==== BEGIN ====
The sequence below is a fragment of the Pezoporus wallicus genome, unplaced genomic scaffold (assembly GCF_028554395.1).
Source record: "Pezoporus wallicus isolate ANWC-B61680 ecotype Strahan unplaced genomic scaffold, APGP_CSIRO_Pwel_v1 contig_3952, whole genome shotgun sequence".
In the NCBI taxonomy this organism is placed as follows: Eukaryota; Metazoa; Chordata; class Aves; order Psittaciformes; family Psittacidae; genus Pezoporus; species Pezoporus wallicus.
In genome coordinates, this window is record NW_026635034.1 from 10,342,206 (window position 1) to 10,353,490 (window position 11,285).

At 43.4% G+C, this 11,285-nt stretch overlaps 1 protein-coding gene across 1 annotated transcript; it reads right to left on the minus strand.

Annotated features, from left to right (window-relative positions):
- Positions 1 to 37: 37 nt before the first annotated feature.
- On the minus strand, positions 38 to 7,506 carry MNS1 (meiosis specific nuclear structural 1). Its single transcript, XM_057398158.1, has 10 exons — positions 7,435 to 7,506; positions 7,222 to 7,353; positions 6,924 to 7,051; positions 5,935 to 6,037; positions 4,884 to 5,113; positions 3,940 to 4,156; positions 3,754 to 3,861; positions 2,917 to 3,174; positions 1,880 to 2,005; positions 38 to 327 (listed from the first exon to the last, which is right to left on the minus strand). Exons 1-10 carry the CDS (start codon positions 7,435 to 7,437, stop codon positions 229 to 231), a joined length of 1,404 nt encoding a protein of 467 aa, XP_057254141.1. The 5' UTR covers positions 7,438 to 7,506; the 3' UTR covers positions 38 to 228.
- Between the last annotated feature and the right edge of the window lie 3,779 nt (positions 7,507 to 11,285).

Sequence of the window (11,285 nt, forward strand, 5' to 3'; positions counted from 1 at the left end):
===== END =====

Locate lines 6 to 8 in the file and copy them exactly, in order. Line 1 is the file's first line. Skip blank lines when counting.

Annotated features, from left to right (window-relative positions):
- Positions 1 to 37: 37 nt before the first annotated feature.
- On the minus strand, positions 38 to 7,506 carry MNS1 (meiosis specific nuclear structural 1). Its single transcript, XM_057398158.1, has 10 exons — positions 7,435 to 7,506; positions 7,222 to 7,353; positions 6,924 to 7,051; positions 5,935 to 6,037; positions 4,884 to 5,113; positions 3,940 to 4,156; positions 3,754 to 3,861; positions 2,917 to 3,174; positions 1,880 to 2,005; positions 38 to 327 (listed from the first exon to the last, which is right to left on the minus strand). Exons 1-10 carry the CDS (start codon positions 7,435 to 7,437, stop codon positions 229 to 231), a joined length of 1,404 nt encoding a protein of 467 aa, XP_057254141.1. The 5' UTR covers positions 7,438 to 7,506; the 3' UTR covers positions 38 to 228.